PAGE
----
Jasmine squinted at the girl’s penny-sized pink nipples. “She look white to me.”

“She’s Italian,” said Michael.

“Italian people ain’t white?”


“What the fuck are they, then?”


“Mr. Thompson,” Jasmine called across the yard, “are Italian people white?”

“Ask the Ethiopians,” said Mr. Thompson, and none of us knew what the hell he was talking about, so we all shut up for a minute.

The air started to feel cooler through our swimsuits, and Michael got up, putting his jeans on over his wet swim trunks and pulling his sweatshirt over his head. I followed Jasmine into the house, where we took turns changing in the downstairs bathroom. It was an old house, like most of the ones in his part of town, but Mr. Thompson kept it nice: the wallpaper was peeling a little, but the bathroom was clean. The soap in the soap dish was shaped like a seashell, and it seemed like we were the only ones who ever used it. On our way out we said good-bye to Mr. Thompson, who nodded at us and grunted, “Girls”; then, harsher, at Michael: “Boy.”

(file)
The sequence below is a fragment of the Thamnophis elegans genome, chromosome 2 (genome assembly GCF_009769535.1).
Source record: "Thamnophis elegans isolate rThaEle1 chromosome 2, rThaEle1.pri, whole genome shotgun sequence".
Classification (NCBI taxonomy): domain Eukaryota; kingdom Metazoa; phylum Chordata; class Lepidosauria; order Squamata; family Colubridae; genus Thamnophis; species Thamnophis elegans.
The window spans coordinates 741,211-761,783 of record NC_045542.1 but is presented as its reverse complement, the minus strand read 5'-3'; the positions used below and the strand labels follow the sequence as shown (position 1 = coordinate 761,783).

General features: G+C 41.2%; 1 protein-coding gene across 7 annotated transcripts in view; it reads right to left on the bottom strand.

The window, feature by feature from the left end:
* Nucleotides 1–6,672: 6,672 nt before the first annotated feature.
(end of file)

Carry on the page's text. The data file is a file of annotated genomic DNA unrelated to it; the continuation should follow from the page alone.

Michael rolled his eyes. Michael wasn’t bad. Mostly I thought he hung out with us because he was bored a lot. He needed somebody to chill with when the white girls he was fucking’s parents were home. We didn’t get him in trouble as much as his boys did. We hung out with him because we figured it was easier to have a boy around than not to. Strangers usually thought one of us was with him, and they didn’t know which, so they didn’t bother either of us. When you were alone, men were always wanting something from you. We even wondered about Mr. Thompson sometimes, or at least we never went swimming at his house without Michael with us.